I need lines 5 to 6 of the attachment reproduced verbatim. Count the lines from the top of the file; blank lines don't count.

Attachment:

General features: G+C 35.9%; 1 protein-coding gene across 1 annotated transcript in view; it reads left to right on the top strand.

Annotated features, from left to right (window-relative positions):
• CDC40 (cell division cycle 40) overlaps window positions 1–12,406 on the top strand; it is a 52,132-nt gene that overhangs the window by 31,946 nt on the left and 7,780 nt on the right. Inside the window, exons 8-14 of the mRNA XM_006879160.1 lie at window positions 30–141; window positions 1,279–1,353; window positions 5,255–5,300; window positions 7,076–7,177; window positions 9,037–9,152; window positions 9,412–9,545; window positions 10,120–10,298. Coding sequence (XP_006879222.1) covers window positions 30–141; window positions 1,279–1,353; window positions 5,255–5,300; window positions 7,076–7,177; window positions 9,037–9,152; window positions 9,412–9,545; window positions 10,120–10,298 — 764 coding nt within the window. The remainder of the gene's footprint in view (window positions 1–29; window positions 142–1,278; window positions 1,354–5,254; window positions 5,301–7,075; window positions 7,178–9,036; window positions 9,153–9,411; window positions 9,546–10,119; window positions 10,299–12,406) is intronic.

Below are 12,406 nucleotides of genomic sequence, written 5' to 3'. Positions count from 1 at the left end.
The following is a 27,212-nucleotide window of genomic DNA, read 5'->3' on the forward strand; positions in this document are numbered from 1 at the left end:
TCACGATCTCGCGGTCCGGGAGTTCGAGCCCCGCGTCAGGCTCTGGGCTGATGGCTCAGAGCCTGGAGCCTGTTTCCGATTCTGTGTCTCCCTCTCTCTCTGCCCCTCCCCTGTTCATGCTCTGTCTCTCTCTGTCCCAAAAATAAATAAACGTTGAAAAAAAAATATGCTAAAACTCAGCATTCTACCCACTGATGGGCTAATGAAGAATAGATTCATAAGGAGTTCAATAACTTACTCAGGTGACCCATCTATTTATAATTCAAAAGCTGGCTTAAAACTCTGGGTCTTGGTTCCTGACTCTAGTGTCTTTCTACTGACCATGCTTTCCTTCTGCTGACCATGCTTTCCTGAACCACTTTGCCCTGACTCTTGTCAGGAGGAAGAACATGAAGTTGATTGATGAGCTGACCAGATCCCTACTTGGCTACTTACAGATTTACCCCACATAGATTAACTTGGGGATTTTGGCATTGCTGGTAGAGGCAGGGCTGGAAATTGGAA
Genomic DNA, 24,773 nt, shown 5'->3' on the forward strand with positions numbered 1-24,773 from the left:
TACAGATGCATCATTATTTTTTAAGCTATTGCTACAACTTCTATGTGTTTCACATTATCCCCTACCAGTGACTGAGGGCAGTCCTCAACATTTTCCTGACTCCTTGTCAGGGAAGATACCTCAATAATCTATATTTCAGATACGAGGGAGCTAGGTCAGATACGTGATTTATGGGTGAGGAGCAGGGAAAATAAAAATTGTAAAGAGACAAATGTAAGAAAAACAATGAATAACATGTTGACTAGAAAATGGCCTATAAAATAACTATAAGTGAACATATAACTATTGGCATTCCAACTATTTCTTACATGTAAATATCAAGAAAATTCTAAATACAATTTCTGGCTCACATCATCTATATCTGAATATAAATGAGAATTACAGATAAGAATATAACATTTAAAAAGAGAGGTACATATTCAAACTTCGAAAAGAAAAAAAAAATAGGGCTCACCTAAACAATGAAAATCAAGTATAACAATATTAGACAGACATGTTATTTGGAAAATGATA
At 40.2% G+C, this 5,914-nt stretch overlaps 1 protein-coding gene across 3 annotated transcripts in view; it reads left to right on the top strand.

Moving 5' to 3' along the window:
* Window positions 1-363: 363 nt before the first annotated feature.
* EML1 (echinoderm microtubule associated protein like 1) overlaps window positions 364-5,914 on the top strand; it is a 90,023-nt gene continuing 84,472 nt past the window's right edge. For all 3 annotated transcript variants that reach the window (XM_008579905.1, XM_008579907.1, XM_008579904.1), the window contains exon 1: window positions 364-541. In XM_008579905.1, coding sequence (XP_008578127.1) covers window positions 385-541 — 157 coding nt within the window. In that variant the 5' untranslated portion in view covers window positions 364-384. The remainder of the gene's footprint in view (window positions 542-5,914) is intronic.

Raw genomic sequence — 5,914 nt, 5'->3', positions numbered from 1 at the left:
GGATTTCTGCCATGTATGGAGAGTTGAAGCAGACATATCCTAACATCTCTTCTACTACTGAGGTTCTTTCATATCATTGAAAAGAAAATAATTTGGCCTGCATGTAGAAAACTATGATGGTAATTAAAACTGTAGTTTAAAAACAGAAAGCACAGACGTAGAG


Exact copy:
The following is a 27,212-nucleotide window of genomic DNA, read 5'->3' on the forward strand; positions in this document are numbered from 1 at the left end:
TCACGATCTCGCGGTCCGGGAGTTCGAGCCCCGCGTCAGGCTCTGGGCTGATGGCTCAGAGCCTGGAGCCTGTTTCCGATTCTGTGTCTCCCTCTCTCTCTGCCCCTCCCCTGTTCATGCTCTGTCTCTCTCTGTCCCAAAAATAAATAAACGTTGAAAAAAAAATATGCTAAAACTCAGCATTCTACCCACTGATGGGCTAATGAAGAATAGATTCATAAGGAGTTCAATAACTTACTCAGGTGACCCATCTATTTATAATTCAAAAGCTGGCTTAAAACTCTGGGTCTTGGTTCCTGACTCTAGTGTCTTTCTACTGACCATGCTTTCCTTCTGCTGACCATGCTTTCCTGAACCACTTTGCCCTGACTCTTGTCAGGAGGAAGAACATGAAGTTGATTGATGAGCTGACCAGATCCCTACTTGGCTACTTACAGATTTACCCCACATAGATTAACTTGGGGATTTTGGCATTGCTGGTAGAGGCAGGGCTGGAAATTGGAA